Does a victim have to attend the trial?

A criminal case can be settled at the district court in two different ways. Less serious and simple criminal proceedings can also be settled without an oral trial, in a so-called written process, if the suspect of the crime is 18 years or older and he/she has confessed and both parties give their consent. In this case a trial may not need to be arranged. In the oral process, the judge makes a verdict on the basis of the written materials.

An oral main hearing means that an actual trial shall be organised. The victim, i.e. the plaintiff, is summoned to court, if his/her presence is necessary for settling the case. It is common that the prosecutor wants to hear about the victim’s sequence of events and nature of damages for so-called witness purposes, in which case the court shall summon the victim. In this case, the victim is summoned to court at the threat of a fine, as are the witnesses. Thus, you have to attend, if an illness diagnosed by a doctor does not prevent it.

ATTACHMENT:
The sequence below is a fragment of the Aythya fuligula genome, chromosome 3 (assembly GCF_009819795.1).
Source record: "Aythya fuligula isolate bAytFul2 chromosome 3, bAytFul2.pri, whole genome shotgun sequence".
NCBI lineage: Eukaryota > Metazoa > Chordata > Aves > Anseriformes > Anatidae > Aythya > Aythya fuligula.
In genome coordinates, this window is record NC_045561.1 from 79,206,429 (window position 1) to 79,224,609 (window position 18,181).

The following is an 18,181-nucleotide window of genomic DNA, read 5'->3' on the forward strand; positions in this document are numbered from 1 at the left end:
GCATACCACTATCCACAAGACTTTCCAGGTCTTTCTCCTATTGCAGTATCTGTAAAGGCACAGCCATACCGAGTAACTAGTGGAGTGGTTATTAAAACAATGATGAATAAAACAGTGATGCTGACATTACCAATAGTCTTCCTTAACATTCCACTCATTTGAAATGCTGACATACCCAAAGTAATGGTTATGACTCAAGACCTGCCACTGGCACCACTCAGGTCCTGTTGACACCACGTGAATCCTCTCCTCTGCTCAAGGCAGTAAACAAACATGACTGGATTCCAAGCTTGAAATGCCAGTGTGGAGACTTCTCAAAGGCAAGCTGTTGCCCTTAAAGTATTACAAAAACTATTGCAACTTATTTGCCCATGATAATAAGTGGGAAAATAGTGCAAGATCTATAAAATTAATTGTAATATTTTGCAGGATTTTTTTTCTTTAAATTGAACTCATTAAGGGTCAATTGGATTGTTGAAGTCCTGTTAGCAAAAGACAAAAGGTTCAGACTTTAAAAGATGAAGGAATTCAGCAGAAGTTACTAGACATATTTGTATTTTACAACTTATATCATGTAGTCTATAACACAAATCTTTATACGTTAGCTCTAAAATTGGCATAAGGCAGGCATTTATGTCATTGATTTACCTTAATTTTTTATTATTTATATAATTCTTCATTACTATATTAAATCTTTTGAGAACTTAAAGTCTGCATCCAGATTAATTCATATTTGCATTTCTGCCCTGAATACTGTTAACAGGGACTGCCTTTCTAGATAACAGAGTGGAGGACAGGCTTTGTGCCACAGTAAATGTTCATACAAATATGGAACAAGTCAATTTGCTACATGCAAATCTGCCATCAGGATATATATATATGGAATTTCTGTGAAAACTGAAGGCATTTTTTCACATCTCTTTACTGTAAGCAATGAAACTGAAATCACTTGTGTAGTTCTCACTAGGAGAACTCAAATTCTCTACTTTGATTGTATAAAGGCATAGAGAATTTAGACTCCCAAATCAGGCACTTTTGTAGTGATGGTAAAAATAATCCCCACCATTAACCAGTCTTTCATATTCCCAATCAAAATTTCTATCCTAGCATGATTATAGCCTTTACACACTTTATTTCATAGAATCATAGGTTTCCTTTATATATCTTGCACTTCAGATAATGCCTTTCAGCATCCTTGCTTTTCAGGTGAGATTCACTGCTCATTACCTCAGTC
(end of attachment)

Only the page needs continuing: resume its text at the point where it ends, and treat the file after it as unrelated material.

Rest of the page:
It is also worth attending, if the victim has any claims for compensation, which are not directly based on receipts or other supporting documents. In this case, his/her statements on the nature and quantity of the damages is important. Such reasons for compensation are usually pain or emotional suffering.